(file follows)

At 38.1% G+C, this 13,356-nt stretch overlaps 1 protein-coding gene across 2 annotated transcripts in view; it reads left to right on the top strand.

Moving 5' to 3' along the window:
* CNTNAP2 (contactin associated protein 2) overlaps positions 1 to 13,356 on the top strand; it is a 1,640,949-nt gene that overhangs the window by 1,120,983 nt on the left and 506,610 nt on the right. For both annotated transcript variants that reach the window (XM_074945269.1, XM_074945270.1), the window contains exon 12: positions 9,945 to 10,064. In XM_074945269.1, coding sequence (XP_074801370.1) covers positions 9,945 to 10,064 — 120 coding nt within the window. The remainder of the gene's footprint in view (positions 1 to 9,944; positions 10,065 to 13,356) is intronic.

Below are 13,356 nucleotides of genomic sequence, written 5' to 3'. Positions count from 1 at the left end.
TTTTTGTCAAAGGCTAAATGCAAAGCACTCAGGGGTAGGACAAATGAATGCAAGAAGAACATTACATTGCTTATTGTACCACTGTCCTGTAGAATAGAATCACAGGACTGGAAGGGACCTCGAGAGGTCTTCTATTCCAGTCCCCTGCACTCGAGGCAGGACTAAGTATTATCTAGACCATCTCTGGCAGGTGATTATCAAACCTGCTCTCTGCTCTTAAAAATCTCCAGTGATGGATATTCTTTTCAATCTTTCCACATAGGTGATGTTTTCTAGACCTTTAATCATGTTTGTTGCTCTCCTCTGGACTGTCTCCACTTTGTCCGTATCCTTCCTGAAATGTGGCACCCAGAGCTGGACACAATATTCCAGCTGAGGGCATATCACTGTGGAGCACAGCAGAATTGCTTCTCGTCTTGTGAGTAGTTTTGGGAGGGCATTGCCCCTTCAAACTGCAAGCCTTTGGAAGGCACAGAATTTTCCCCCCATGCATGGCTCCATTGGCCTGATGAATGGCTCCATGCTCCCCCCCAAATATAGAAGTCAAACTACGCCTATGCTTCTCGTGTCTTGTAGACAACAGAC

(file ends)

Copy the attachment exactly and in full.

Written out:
At 38.1% G+C, this 13,356-nt stretch overlaps 1 protein-coding gene across 2 annotated transcripts in view; it reads left to right on the top strand.

Moving 5' to 3' along the window:
* CNTNAP2 (contactin associated protein 2) overlaps positions 1 to 13,356 on the top strand; it is a 1,640,949-nt gene that overhangs the window by 1,120,983 nt on the left and 506,610 nt on the right. For both annotated transcript variants that reach the window (XM_074945269.1, XM_074945270.1), the window contains exon 12: positions 9,945 to 10,064. In XM_074945269.1, coding sequence (XP_074801370.1) covers positions 9,945 to 10,064 — 120 coding nt within the window. The remainder of the gene's footprint in view (positions 1 to 9,944; positions 10,065 to 13,356) is intronic.

Below are 13,356 nucleotides of genomic sequence, written 5' to 3'. Positions count from 1 at the left end.
TTTTTGTCAAAGGCTAAATGCAAAGCACTCAGGGGTAGGACAAATGAATGCAAGAAGAACATTACATTGCTTATTGTACCACTGTCCTGTAGAATAGAATCACAGGACTGGAAGGGACCTCGAGAGGTCTTCTATTCCAGTCCCCTGCACTCGAGGCAGGACTAAGTATTATCTAGACCATCTCTGGCAGGTGATTATCAAACCTGCTCTCTGCTCTTAAAAATCTCCAGTGATGGATATTCTTTTCAATCTTTCCACATAGGTGATGTTTTCTAGACCTTTAATCATGTTTGTTGCTCTCCTCTGGACTGTCTCCACTTTGTCCGTATCCTTCCTGAAATGTGGCACCCAGAGCTGGACACAATATTCCAGCTGAGGGCATATCACTGTGGAGCACAGCAGAATTGCTTCTCGTCTTGTGAGTAGTTTTGGGAGGGCATTGCCCCTTCAAACTGCAAGCCTTTGGAAGGCACAGAATTTTCCCCCCATGCATGGCTCCATTGGCCTGATGAATGGCTCCATGCTCCCCCCCAAATATAGAAGTCAAACTACGCCTATGCTTCTCGTGTCTTGTAGACAACAGAC